Strengthening Constitutional Self-Government

No Left Turns

A note on statistical errors, ecological fallacies and biased sampling. or, a meltdown

Jay Cost calls himself a "methods hound" and on that basis has a "methodological critique" of some who talk of a GOP "meltdown." Almost Greek to me, but not quite.

The Washington Post reports on its own poll showing "Republicans are losing the battle for independent voters, who now strongly favor Democrats on the major issues facing the country and overwhelmingly prefer to see them take over the House in November." And the New York Times asserts that Bush now has a new title: "optimist in chief:" "President Bush and his political strategists may be the most outwardly optimistic Republicans in Washington these days, and perhaps the only ones." And Tom Daschle predicts that the Democrats will pick up 25 House seats and 7 Senate seats. Mr. Daschle, a former senator, said he has not yet decided on whether or not to run for president, but it looks like Barak Obama has.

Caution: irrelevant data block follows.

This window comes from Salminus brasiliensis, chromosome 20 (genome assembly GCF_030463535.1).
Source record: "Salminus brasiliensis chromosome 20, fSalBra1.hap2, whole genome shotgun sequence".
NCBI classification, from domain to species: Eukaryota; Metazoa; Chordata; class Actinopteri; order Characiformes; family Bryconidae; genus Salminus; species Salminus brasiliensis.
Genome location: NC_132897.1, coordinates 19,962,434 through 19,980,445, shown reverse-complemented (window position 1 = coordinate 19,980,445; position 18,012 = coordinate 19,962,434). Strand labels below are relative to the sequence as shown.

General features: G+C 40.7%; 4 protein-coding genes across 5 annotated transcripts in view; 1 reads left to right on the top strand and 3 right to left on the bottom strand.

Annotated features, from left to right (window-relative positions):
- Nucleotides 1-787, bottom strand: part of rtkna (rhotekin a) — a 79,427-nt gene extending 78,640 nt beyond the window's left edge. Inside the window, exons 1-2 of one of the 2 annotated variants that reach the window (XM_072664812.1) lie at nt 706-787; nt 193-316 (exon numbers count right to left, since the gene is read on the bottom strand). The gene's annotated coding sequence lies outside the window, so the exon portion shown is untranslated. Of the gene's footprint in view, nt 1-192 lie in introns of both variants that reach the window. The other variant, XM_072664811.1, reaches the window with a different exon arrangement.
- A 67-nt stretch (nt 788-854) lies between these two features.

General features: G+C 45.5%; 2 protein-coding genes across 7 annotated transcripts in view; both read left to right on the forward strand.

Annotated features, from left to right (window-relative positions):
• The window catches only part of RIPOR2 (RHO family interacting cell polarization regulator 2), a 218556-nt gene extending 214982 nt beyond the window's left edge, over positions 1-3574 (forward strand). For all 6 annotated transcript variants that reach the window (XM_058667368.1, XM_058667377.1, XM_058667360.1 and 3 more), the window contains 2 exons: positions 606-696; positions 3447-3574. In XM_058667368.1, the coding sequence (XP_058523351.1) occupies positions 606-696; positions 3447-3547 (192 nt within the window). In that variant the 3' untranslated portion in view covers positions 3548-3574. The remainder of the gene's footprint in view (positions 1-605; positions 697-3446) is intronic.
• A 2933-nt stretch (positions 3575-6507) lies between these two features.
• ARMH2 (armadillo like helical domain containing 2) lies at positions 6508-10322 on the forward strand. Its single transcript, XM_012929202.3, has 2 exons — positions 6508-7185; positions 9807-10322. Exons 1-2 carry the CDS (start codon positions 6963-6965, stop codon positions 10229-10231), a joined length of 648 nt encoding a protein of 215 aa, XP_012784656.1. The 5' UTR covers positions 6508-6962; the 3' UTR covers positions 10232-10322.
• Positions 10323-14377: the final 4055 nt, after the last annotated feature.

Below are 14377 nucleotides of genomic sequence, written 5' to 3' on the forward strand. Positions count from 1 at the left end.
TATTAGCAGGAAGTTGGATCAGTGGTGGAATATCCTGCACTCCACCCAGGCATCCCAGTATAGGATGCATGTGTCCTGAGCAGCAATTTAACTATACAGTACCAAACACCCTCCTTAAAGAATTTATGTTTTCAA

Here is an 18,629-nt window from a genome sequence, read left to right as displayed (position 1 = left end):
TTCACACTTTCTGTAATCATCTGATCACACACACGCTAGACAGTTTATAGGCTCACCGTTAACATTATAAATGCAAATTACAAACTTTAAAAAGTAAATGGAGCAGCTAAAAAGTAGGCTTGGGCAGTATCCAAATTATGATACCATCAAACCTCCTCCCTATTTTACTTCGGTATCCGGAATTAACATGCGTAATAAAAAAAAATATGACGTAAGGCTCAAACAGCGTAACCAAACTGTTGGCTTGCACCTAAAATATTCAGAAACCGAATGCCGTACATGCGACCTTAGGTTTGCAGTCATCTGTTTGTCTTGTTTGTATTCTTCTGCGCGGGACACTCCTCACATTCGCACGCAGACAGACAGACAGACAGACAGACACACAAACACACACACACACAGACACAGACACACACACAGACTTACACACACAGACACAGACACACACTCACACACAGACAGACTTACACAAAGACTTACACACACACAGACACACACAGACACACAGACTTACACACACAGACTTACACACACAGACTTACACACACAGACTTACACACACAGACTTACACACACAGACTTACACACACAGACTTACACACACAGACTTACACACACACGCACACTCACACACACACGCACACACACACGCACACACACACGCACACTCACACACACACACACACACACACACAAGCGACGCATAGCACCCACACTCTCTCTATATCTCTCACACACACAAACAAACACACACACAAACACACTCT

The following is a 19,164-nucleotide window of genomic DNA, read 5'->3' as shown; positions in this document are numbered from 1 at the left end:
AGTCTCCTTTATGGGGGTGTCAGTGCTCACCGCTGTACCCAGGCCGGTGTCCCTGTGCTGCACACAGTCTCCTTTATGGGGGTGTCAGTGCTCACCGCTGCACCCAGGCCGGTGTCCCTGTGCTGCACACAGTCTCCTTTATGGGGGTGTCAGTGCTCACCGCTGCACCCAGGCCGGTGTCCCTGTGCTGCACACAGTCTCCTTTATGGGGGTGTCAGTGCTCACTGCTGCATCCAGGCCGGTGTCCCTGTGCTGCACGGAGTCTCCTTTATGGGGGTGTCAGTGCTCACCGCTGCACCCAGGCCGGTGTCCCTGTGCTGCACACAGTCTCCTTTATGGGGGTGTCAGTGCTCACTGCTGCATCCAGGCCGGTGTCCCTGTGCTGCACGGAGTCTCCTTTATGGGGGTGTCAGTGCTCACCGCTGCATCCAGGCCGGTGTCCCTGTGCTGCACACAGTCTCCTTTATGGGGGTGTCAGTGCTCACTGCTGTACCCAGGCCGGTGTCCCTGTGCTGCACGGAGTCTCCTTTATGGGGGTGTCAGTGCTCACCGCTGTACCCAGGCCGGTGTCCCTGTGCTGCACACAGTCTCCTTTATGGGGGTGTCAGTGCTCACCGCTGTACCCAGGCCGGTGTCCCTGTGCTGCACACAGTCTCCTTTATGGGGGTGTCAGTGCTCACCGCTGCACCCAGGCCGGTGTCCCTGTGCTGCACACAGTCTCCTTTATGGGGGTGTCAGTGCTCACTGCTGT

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A couple of notes on the Cost article: Cost understands the ecological fallacy! He is correct that trends that are apparent at the national level may well not occur at the state level. This is a beautiful example of the ecological fallacy, and he understands it better than Wilkepedia (and Dain) do.

Three other notes: (1) Even statisticians tend to generate more alternative hypotheses when they don’t like the published outcomes, as opposed to when they do.(2) I wish that Cost understood that the word "data" is the plural form of "datum." So, for instance, the data ARE, and the data SHOW, would be correct, while the data IS, and the data SHOWS, would not. (3) Still, I can’t argue with any one of the alternative hypotheses that he generated. I think, and hope, though, that the most obvious interpretation is that Republicans will lose control of both houses.

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